Stay overnight in a restored Pullman train car after Chattanooga Choo Choo revamp

Photo by Matt Kisiday for The Hotel Chalet / The restored train carriages at The Hotel Chalet at The Choo Choo are meant to give guests the feeling of stepping back in time to the golden age of rail travel.
Photo by Matt Kisiday for The Hotel Chalet / The restored train carriages at The Hotel Chalet at The Choo Choo are meant to give guests the feeling of stepping back in time to the golden age of rail travel.

The Chattanooga Choo Choo isn't the only place you can stay in a luxury rail car, but it may be the only one with worldwide name recognition.

Glenn Miller and his orchestra put the city's train station on the map with their 1941 swing classic by the same name. Visitors may still catch themselves humming the tune as they prowl through the gardens or gaze upon the towering grand dome in the former Terminal Station, where the city's last passenger train departed in 1970.

In late October, Jake Lamstein, founder and owner of the Chicago-based Trestle Studio, completed a $19 million renovation of a portion of the 25-acre campus after acquiring the hotel and most of the passenger rail cars last year. The goal, he says, was to usher in a new era of destination travel and reinvigorate the Choo Choo.

(READ MORE: Staying on track for a half century, Chattanooga Choo Choo complex evolves under different owners)

Even as he breathes new life into the complex, there's still plenty of history in the modern updates. The nod to nostalgia is especially evident in the 13 train cars that have been fully refurbished into 25 luxury rooms, including one full-length Pullman that doubles as a hospitality suite and lodging.

"These have really been restored to some of the most beautiful train cars on rails," Lamstein said ahead of their debut.


(READ MORE: Chattanooga Choo Choo lodgings now called Hotel Chalet)

Want to know more? Here are five things we've learned about The Hotel Chalet at The Choo Choo.

1. The amenities in the 127 guest rooms accentuate luxury. Guests sleep and bathe with linens and towels handcrafted in Italy. The pillows and duvets are made of a hypoallergenic down alternative. The bath is fragranced by skin- and hair-care products from the clean beauty brand The Botanist & The Chemist. The coffee is from Good Citizen, a lifestyle brand out of Nashville. The dog treats, if needed, are made in-house. The 55-inch, high-definition smart TVs have casting ability, allowing guests to transfer an app from a phone or other device to the big screen for viewing.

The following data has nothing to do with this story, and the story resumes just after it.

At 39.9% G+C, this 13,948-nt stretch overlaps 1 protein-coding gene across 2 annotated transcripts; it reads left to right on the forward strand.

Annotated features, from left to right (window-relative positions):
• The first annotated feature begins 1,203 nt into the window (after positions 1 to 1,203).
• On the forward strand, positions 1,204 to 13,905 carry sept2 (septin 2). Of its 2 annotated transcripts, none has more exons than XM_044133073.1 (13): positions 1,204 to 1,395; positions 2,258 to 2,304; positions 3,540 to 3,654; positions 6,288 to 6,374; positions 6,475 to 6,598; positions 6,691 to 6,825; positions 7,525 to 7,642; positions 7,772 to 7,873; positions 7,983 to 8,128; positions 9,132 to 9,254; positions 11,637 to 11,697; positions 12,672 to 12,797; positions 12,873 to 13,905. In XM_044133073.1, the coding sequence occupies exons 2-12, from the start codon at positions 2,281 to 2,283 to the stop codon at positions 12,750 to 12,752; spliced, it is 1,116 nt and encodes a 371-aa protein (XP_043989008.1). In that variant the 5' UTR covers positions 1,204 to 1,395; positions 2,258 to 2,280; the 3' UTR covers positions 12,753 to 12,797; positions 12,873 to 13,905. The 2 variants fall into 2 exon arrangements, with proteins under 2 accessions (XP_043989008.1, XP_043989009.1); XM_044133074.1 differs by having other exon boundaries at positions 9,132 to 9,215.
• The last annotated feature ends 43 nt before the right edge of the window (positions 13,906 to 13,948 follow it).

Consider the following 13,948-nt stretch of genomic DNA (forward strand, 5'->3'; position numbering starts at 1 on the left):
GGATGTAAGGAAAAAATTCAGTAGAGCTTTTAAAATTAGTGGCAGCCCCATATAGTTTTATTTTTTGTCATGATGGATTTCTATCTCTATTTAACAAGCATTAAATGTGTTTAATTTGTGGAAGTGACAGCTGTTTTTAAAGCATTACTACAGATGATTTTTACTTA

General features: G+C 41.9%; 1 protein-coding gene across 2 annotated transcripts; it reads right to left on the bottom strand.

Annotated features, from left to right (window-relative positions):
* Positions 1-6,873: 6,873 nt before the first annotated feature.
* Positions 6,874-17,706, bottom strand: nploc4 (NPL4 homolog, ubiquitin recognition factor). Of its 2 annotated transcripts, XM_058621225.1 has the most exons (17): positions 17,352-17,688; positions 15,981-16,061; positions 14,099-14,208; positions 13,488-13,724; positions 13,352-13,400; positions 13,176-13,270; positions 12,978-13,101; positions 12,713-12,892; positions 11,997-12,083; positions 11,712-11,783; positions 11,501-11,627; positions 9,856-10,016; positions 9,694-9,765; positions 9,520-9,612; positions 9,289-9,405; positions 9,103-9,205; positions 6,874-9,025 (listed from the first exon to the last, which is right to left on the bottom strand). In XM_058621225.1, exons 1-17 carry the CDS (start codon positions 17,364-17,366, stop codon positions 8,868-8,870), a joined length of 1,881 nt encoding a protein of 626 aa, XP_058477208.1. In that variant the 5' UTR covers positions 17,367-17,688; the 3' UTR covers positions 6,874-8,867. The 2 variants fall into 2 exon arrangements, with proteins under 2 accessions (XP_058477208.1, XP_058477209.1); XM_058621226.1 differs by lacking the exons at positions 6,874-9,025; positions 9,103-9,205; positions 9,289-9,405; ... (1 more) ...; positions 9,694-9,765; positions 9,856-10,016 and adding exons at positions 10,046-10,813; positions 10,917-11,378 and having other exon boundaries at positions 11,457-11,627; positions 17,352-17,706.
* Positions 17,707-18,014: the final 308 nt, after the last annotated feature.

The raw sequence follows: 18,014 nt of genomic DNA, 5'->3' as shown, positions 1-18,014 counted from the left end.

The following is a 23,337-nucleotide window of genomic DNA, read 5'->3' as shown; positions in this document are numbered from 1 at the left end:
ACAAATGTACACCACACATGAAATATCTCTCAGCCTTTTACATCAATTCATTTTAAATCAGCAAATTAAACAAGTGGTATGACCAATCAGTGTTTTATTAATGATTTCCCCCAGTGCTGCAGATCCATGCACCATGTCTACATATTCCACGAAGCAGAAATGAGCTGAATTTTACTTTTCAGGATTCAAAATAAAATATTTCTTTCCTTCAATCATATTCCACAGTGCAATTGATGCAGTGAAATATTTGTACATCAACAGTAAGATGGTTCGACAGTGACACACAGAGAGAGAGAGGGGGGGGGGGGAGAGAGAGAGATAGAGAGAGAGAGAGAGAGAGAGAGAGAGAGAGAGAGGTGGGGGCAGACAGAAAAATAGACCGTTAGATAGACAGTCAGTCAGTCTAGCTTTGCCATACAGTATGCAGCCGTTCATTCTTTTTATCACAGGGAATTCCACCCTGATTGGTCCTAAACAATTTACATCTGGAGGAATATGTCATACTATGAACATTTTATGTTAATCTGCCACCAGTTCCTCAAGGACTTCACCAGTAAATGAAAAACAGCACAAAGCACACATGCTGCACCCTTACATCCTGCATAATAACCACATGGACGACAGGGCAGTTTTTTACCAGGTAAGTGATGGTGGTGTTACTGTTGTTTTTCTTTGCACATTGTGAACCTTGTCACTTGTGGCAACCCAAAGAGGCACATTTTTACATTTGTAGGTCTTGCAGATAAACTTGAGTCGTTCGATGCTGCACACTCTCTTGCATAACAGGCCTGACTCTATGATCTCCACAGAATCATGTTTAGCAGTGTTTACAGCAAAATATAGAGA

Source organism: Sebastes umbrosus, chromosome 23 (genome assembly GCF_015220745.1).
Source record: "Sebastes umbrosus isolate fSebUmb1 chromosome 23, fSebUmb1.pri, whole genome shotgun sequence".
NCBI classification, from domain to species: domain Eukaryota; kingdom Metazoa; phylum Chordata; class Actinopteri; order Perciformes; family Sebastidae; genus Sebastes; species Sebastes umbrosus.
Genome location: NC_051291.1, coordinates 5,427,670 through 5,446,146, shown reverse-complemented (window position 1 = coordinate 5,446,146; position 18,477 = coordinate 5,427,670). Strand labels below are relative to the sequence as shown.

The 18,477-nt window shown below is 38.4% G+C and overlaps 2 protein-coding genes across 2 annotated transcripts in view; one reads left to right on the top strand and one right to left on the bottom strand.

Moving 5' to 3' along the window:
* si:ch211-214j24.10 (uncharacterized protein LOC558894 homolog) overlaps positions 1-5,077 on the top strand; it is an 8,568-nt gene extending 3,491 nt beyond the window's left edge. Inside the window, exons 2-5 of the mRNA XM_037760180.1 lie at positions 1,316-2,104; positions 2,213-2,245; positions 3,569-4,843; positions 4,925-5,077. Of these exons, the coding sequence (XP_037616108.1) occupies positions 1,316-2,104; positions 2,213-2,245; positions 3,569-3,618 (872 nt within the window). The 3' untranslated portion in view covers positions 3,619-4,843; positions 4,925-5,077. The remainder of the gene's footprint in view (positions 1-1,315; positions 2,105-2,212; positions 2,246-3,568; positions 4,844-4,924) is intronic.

2. The Pullman train cars are a star attraction. Offering everything but the rhythm of the rails to lull guests to sleep, the 13 cars have been salvaged from two eras and designed in the spirit of their original vintage: 1920s Victorian and 1960s mid-century.

"They were definitely dated," said General Manager Jessica LaRosa, "but you could see the potential."

The Victorian train carriages are highlighted by pinch-pleat drapery, bentwood dining chairs and original Tiffany-glass pendants, representing the golden age of rail travel.

The mid-century carriages "take a slightly more eccentric approach," according to press material, with bold hues of rose, lilac and lime. They are complemented by French-style cantilever breakfast chairs and custom 1960s bespoke wallcoverings.

The metal luggage racks overhead and the curtained closet doors are among the authentic touches that help further the sense of traveling back in time on the Pullman coaches, LaRosa noted.

Except for the full-size MacArthur Suite, the cars are divided into back-to-back accommodations, two per car. Stays in the carriages start at $268 per night (excluding fees).

3. Rooms in the main hotel area evoke another era. The first hotel at the Choo Choo opened in 1973, and the non-train-car rooms reflect that retro time period, but with modern influences drawn from the Appalachian landscape. Design cues include whimsical patterning, hardwood furniture and greenery-filled terraces. Chalet king rooms start at $156 per night (excluding fees).

4. Event spaces are available too. The largest, LaRosa said, is the 3,200-square-foot Beverly Ballroom, named for B. Allen Casey, the Chattanooga businessman who saved the terminal building from demolition in the '70s. The Arbor, expected to be popular for outdoor weddings, is centered by a white gazebo on the lawn. Other spaces feature state-of-the-art technology for business meetings.

5. The holiday season will be festive. Even if you're not overnighting, there are reasons to visit. The rejuvenated campus's first holiday season features the largest indoor Christmas tree in Chattanooga, photos with Santa Claus, a "Polar Express"-themed train car with drinks for all ages and a winter-themed art installation in the Glenn Miller Gardens. Starting Dec. 20, the Choo Choo will partner with Bitter Alibi for "12 Nights of Christmas on Station Street" that concludes with a New Year's Eve bash.

For more information or to reserve a room, go to

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